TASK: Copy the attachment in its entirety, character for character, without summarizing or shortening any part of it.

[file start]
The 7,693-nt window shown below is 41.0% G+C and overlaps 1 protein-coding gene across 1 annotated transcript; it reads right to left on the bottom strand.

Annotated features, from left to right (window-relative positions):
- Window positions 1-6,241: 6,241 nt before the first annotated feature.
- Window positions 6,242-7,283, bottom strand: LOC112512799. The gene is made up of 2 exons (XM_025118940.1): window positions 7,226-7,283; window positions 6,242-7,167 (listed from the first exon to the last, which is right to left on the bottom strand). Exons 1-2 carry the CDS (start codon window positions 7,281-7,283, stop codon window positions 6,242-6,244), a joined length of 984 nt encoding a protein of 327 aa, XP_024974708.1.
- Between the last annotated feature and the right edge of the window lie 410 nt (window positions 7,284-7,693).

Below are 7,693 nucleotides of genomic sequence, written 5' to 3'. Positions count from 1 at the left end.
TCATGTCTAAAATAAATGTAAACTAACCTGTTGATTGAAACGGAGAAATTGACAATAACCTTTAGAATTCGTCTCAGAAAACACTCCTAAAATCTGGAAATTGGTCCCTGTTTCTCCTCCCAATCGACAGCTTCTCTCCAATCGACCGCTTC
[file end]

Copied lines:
The 7,693-nt window shown below is 41.0% G+C and overlaps 1 protein-coding gene across 1 annotated transcript; it reads right to left on the bottom strand.

Annotated features, from left to right (window-relative positions):
- Window positions 1-6,241: 6,241 nt before the first annotated feature.
- Window positions 6,242-7,283, bottom strand: LOC112512799. The gene is made up of 2 exons (XM_025118940.1): window positions 7,226-7,283; window positions 6,242-7,167 (listed from the first exon to the last, which is right to left on the bottom strand). Exons 1-2 carry the CDS (start codon window positions 7,281-7,283, stop codon window positions 6,242-6,244), a joined length of 984 nt encoding a protein of 327 aa, XP_024974708.1.
- Between the last annotated feature and the right edge of the window lie 410 nt (window positions 7,284-7,693).

Below are 7,693 nucleotides of genomic sequence, written 5' to 3'. Positions count from 1 at the left end.
TCATGTCTAAAATAAATGTAAACTAACCTGTTGATTGAAACGGAGAAATTGACAATAACCTTTAGAATTCGTCTCAGAAAACACTCCTAAAATCTGGAAATTGGTCCCTGTTTCTCCTCCCAATCGACAGCTTCTCTCCAATCGACCGCTTC